The Trump administration said the rule was necessary to ensure that immigrants who come to the United States were self-sufficient and not a drain on taxpayer resources. After announcing the policy, Kenneth T. Cuccinelli II, a top homeland security official, revised the iconic sonnet on the Statue of Liberty by saying the United States would welcome those “who can stand on their own two feet.”
The administration had also predicted the chilling effect. In the final rule, Kevin K. McAleenan, the acting homeland security secretary at the time, wrote that the policy might cause foreigners and American citizens in households with unauthorized immigrants “who may otherwise be eligible for public benefits” to drop out of the programs. The agency estimated that could save the federal government nearly $2.5 billion annually.
The effects have been acute among immigrant families in Texas, according to a report released in November by the Children’s Defense Fund, which compiled data from 32 social services organizations around the border state. Ms. Moore’s organization reported a 37 percent decline in food-stamp enrollment from 2016 to 2019 among a clientele base made up of more than 80 percent immigrant families, even while demand at the organization’s food distribution site shot up 327 percent.
Another organization, VELA, a nonprofit that assists families of disabled children with a membership that is 85 percent immigrant, reported an 80 percent drop in food stamp enrollment from 2017 to 2019.
One of those who dropped off was Guillermina, a mother of three in Austin, Texas, who like other parents interviewed for this article declined to use her full name for fear of retaliation from the government. After hearing about the public charge rule, Guillermina withdrew from food stamps in 2018 and let her health insurance expire.
Anything but the essentials suddenly became a luxury.
“The biggest limitation for us was meat and protein. That was the most expensive thing,” Guillermina said. “The big thing was being able to know how to ration that item so we could include it in small bits throughout the week.”
The lack of health insurance meant she could no longer send her 4-year-old son to speech therapy. Without therapy sessions, Guillermina’s 11-year-old daughter, who has autism, began to forget techniques she had learned for household tasks, resulting in bursts of anger.
“The thing with public charge is it’s something that didn’t just affect me,” Guillermina said. “It affected all my family members, so many families I know in the process of fixing their papers — this fear of feeling like I never could access my benefits without the risk of deportation.”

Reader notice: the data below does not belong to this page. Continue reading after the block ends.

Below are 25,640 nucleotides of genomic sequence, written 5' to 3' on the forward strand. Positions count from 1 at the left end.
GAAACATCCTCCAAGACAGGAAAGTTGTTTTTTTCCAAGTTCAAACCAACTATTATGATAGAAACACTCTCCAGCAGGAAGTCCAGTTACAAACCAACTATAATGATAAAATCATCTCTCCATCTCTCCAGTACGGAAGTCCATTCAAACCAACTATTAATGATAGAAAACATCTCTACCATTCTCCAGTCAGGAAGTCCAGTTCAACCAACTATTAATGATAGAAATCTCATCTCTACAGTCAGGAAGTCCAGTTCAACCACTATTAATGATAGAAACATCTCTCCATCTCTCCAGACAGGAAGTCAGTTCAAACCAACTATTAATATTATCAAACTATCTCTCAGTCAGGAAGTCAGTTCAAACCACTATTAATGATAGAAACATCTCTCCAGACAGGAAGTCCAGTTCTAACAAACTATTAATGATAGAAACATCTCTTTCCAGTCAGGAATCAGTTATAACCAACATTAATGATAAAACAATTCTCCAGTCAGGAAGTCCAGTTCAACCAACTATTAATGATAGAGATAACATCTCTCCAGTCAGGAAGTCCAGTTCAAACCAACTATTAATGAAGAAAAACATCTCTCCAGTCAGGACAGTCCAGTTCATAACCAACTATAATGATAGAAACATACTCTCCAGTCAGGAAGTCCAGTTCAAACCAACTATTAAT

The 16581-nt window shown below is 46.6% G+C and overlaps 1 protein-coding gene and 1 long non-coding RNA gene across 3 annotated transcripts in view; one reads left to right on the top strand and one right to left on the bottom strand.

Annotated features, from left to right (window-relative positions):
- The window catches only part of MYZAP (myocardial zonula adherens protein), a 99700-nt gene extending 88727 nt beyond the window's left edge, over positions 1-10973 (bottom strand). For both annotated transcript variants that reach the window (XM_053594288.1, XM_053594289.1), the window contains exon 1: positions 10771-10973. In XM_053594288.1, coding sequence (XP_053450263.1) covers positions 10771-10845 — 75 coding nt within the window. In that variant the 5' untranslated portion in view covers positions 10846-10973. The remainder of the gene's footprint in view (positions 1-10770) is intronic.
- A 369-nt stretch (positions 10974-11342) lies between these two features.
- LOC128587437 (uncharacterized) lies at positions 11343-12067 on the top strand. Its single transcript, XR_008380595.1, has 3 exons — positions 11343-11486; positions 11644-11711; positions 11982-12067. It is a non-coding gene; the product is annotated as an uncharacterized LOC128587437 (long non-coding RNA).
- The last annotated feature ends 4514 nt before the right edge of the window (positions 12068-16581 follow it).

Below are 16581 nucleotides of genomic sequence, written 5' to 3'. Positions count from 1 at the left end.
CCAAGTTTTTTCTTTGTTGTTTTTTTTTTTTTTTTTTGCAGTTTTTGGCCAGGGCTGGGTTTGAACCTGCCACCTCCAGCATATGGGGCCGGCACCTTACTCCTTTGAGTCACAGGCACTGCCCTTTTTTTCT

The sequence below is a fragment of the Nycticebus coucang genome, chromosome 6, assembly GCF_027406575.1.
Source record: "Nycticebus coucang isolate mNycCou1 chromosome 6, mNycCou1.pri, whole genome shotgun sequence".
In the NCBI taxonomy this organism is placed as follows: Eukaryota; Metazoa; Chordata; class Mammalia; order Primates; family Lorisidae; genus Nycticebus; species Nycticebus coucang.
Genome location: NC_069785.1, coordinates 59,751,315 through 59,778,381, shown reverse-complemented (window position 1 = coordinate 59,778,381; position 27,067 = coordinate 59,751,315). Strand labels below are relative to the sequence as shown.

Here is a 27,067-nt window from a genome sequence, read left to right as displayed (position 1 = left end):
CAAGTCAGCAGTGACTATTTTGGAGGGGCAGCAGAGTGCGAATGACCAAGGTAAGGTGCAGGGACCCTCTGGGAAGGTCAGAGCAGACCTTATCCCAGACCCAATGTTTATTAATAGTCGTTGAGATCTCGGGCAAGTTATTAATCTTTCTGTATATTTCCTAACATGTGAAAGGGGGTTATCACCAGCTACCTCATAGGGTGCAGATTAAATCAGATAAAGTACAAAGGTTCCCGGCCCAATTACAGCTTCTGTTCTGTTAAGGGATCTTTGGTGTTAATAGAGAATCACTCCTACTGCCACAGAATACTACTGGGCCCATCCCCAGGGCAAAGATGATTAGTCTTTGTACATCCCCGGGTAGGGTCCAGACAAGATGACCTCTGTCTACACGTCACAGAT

In McAllen, Texas, Nailea Avalos, a 32-year-old mother of three who has worked for years as a waitress, took a deep breath and began to cry at the mention of the public charge rule. Originally from Mexico, she used public benefits to supplement her income as a waitress and her husband’s earnings from construction until 2016, when a friend told her Mr. Trump could soon punish those who used assistance.
She grew used to rationing food.
But in 2018, her daughter Xiomara, 8 at the time, showed how much she needed Medicaid. When an asthma attack impeded Xiomara’s breathing for a week, Ms. Avalos said she used a nebulizer she still had from an earlier illness of her son’s rather than taking her daughter to a hospital. When Xiomara’s struggles continued, she took her across the border to Reynosa, Mexico, for medical treatment.
“I felt like I wasn’t a good mother, that I wasn’t taking care of my child,” Ms. Avalos said.
When her husband lost his job in construction during the pandemic, she was driven back to public benefits. She has been told that using government assistance for her citizen children will not affect her green card eligibility, but she said she was still filled with anxiety.
“We’re leaving it to God, but we’re also hoping if we have a new administration and a new president, that all that changes,” Ms. Avalos said, adding that she hoped Biden administration officials “just have a conscience.”
Some of the parents using the food pantry in Houston said they re-enrolled in the public benefits programs only because they lost their jobs in the pandemic. But parents like Dani said they still felt more comfortable waiting for hours with their children in line at the drive-through food pantry.
“They should have the food stamps that they’re eligible for because these people need to be able to put food on the table for their children that are United States citizens,” said Ms. Moore, of Epiphany Community Health Outreach Services. “The collateral damage is to the children.”
As a case manager approached driver-side windows to speak to the parents, the line of vehicles threatened to extend beyond the parking lot. Police officers would need to tell more drivers to come back another time.
“It’s not jarring anymore,” Ms. Moore said. “It’s just the norm.”